New homes under construction in historic McCrorey Heights. Photo: Glenn Burkins

To residents of McCrory Heights, the home set for demolition is commonly referred to as the “Heard House,” previously owned by Isaac Heard Sr. and his wife Gwendolyn.

The Heards moved to Charlotte in 1953 and bought the home in 1957, according to the neighborhood website.

Isaac Heard worked as an engineer with Douglas Aircraft and later worked with Charlotte’s Community Development Office in an effort to combat urban renewal. His wife was an educator at Johnson C. Smith University and a community activist.

According to the website, Harvey Gantt, who became Charlotte’s first Black mayor, designed the home’s carport extension in 1975.

Sean Langley, president of the McCrorey Height Neighborhood Association, said he hopes the demolition can be stopped.

“We’ve lost so much of our own Black history by way of urban renewal, with losing Brooklyn,” he said, referring to the former Black neighborhood that was razed in uptown Charlotte in the 1960s and ’70s during “urban renewal.”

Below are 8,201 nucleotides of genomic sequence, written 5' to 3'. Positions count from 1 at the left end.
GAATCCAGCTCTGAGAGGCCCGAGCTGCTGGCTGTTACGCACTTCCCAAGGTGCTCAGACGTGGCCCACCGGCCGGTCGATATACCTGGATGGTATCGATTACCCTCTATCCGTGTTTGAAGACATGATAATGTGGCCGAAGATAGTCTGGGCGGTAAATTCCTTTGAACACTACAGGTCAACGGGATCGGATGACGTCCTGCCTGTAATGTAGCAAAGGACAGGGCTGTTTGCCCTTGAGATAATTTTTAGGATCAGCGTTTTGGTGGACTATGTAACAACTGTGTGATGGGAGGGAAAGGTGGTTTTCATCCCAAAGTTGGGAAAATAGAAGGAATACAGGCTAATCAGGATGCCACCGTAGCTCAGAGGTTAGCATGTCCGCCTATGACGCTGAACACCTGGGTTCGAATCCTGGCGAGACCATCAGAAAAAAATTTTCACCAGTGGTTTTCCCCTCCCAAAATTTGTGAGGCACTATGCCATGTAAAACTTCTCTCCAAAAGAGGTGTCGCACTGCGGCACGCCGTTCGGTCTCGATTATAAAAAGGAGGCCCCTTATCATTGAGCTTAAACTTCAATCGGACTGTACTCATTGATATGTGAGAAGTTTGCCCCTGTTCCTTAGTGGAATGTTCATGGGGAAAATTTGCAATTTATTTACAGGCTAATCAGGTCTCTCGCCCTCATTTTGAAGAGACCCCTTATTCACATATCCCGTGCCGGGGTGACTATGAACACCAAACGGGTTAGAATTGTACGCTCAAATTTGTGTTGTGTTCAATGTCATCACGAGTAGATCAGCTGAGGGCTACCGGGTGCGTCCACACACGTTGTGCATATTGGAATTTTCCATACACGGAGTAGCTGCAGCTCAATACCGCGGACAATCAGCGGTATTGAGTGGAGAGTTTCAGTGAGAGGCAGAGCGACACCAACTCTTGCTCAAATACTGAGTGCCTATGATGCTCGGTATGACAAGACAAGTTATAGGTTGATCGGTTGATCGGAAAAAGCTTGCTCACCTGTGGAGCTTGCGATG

Many of the families displaced from Brooklyn resettled in McCrorey Heights.

“And now to watch another piece of our history being torn down,” he said. “It’s just, it’s disheartening.”


On Wed., Feb. 15, Charlotte Mayor Vi Lyles had the McCrorey Heights home she owned demolished, ending a dispute with residents who wanted to see it saved.

A group of neighbors gathered to watch as a piece of heavy machinery leveled the property known in the community as Heard House.

Before the demolition, Lyles tweeted:

“Today the house on Madison Avenue will be demolished. I purchased this house as-is and, as the prior owner acknowledges, there are major structural issues in the foundation. When I rebuild, I will follow all the rules of the HDC and the neighborhood covenants.”

QCity Metro Publisher Glenn H. Burkins contributed to this story.

Daija Peeler covers arts, culture, and faith in Charlotte.